A photograph of Doctor Gilbert Wilkinson Hazeltine (1817-1893) who
wrote The Early History of the Town of Ellicott. This photograph is pasted
in the copy of his book that he presented to Mrs. Prendergast. That would
have been Mrs. Alexander Prendergast, daughter-in-law of James Prendergast,
founder of Jamestown.
The Hazeltine families arrived in Chautauqua County, New York and Warren County, Pennsylvania in the early days of settlement. Abner, Laban, Daniel, Abraham, Pardon, Edwin and Hardin were sons of Daniel and Susanna (Jones) Hazeltine and they all came to this area by 1820. Daniel, the father, came to Chautauqua County, dying here in 1828. Susanna Jones was the sister of Solomon Jones, who settled in Jamestown in 1810. The Jones and the Hazeltines were two of the families who arrived here from Wardsboro, Vermont. In the library at the Fenton History Center, we have the Hazelton (Hazeltine) Genealogy, compiled in 1892, as well as, local history books with information on the families. What follows is a quick family history based on the printed genealogy and the writings in our files and other local history books. The information has not all been verified. (Someone needs to research and write the family history!)
Abner, Laban and Daniel were the three sons of Daniel and Susanna, most connected to Jamestown. Daniel arrived in Jamestown in May 1816 and established a dye house and a fulling mill for dressing home manufactured woolen cloth. At the age of 17, he had apprenticed in the manufacturing of woolen cloth in his home state of Vermont. He married Mehitable Bemus, daughter of William Bemus and had two sons and three daughters, two of whom died young. His textile industry grew to include weaving of cloth and he had a partners from time to time, finally selling to his sons, William and George, in 1865. The business later became Allen, Preston and Co.
Abner attended Williams College so when he arrived in Jamestown in November 1815, he taught school and read law. He became a lawyer, served as a New York Assemblyman and as a member of Congress for two terms. He married twice-first to Polly Kidder and second to Matilda Hayward. His children included Charles, Harriet, Abner, Lewis and Mary Matilda plus Lydia and Henry Martyn who both died young. Charles attended Williams College and became a teacher in New Jersey. Abner followed in his father’s footsteps and became a lawyer. Lewis became a doctor, settling in Union, Pennsylvania.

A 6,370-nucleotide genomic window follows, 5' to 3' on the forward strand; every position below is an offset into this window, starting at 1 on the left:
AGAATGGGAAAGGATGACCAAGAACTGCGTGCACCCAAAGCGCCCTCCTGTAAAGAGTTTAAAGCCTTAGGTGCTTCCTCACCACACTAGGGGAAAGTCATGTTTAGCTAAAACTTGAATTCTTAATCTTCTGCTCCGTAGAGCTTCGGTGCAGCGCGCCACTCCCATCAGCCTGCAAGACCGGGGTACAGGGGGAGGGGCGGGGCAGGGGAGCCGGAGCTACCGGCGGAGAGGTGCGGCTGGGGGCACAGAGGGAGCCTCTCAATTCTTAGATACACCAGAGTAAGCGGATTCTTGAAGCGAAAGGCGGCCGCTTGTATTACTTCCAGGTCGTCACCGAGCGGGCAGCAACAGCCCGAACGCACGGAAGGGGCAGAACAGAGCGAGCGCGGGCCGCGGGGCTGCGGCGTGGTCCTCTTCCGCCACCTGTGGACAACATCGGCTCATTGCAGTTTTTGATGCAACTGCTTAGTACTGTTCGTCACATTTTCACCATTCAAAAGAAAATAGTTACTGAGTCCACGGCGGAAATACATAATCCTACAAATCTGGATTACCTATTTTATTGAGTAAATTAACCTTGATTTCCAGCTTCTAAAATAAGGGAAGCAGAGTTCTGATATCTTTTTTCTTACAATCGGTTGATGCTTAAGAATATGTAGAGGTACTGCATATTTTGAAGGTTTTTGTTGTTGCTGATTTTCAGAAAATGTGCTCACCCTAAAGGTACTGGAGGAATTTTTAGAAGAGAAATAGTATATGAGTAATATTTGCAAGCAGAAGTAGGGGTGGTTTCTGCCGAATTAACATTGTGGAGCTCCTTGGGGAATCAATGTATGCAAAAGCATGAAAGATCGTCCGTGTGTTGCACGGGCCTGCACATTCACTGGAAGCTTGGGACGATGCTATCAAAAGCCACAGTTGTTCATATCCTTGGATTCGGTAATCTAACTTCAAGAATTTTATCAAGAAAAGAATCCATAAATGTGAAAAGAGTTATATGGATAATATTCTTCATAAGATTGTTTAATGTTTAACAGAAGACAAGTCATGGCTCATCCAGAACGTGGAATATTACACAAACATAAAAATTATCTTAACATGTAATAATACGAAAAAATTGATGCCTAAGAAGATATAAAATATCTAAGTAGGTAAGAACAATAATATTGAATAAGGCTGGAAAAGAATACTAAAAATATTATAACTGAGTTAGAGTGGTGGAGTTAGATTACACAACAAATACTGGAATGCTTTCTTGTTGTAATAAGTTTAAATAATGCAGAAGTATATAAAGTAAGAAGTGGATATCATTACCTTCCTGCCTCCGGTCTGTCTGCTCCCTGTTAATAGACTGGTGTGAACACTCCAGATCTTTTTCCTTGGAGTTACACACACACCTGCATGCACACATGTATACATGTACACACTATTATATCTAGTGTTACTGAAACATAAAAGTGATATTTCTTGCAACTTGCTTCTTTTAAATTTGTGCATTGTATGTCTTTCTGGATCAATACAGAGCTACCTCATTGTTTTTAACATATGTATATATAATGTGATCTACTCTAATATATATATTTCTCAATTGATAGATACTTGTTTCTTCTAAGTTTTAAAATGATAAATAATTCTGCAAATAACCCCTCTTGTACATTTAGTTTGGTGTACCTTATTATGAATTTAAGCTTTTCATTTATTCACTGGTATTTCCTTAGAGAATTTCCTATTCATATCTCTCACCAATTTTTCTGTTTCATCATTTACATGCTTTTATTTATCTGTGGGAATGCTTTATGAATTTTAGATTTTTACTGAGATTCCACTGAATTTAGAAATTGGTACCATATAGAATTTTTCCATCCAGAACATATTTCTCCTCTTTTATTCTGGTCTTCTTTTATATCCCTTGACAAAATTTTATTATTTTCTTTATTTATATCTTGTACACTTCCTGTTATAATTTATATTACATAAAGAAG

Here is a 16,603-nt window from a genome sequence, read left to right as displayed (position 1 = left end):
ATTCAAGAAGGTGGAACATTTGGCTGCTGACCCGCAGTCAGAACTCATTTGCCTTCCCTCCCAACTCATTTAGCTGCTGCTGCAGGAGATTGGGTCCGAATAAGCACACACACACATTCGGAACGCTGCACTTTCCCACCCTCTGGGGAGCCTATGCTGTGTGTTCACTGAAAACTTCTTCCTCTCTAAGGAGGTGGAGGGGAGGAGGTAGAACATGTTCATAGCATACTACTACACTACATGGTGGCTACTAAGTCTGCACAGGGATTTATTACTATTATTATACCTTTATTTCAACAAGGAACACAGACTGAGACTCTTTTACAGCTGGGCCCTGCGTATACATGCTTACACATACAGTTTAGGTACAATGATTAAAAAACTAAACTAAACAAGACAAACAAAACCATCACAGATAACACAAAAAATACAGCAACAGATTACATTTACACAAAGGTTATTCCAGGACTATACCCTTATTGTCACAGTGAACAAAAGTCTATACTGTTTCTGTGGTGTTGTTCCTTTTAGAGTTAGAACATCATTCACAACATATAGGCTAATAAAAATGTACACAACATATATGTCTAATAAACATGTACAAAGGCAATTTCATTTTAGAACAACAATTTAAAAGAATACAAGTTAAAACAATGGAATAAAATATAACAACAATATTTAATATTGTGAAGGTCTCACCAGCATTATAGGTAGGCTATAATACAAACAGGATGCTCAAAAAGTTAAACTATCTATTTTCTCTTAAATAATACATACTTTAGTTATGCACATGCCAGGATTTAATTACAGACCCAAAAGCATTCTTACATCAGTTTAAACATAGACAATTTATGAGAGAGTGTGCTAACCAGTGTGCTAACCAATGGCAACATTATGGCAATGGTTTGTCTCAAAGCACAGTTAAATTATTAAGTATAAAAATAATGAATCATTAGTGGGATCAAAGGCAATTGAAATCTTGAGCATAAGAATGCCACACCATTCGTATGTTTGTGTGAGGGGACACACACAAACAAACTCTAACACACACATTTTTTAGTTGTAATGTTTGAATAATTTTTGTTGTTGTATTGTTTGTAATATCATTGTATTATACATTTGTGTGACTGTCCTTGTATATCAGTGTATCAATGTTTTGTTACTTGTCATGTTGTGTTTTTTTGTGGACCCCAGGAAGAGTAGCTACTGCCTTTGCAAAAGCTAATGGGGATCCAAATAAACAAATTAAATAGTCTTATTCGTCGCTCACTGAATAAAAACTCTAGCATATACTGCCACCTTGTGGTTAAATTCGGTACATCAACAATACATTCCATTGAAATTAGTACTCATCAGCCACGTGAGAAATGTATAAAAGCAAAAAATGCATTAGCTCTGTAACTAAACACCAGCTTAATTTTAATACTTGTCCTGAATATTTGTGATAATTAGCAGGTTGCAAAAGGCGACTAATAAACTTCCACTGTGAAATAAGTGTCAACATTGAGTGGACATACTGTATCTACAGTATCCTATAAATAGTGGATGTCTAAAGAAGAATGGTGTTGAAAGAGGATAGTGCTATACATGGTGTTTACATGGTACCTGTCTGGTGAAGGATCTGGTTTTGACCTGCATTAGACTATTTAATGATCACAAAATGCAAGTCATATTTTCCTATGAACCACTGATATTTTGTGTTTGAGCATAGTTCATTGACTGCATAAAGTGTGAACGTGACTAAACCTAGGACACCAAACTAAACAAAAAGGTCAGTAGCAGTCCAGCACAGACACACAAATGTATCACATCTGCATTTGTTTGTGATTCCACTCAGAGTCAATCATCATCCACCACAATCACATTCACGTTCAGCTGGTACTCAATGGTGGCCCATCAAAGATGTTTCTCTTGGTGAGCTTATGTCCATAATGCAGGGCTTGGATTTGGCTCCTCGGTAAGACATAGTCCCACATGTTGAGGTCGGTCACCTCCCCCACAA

Laban, the oldest son of Daniel and Susanna, arrived in Jamestown in October 1815. He married Constant Flagler, and arrived in Jamestown as the second doctor to practice here. His youngest surviving son, Richard. F. Hazeltine, married Hannah Jane Sherman, settled in Farmington, Pennsylvania, and had a son, Laban, who became a doctor. Laban Hazeltine, the early settler, had a son, Gilbert Wilkinson Hazeltine, who was a doctor in Jamestown for many years, dying in 1893.
Gilbert grew up with Jamestown and had a passion for the, then, Village of Jamestown, which was a part of the town of Ellicott. He was the one who wrote The Early History of the Town of Ellicott, Chautauqua County, N. Y.: Compiled Largely from the Personal Recollections of the Author. It was published in 1887 when he was 70 years old and only a few years before his death. Having lived his entire life in Jamestown, he had many recollections to include in the book and probably many that did not make it into the book. He married twice and had a number of children, one of whom made his name well known but not in the same way as the majority of the Hazeltines!
The Hazeltine families populated this area with many solid citizens but like many families there was at least one “black sheep” among them. The next two Saturdays (October 1 and October 8) the Fenton History Center is conducting their “Saints and Sinners” cemetery tours at Lake View Cemetery. That one Hazeltine “black sheep” will be a part of the tour, so if you want to learn more, consider attending a tour. For more information, call 716-664-6256 or check our website, www.fentonhistorycenter.org.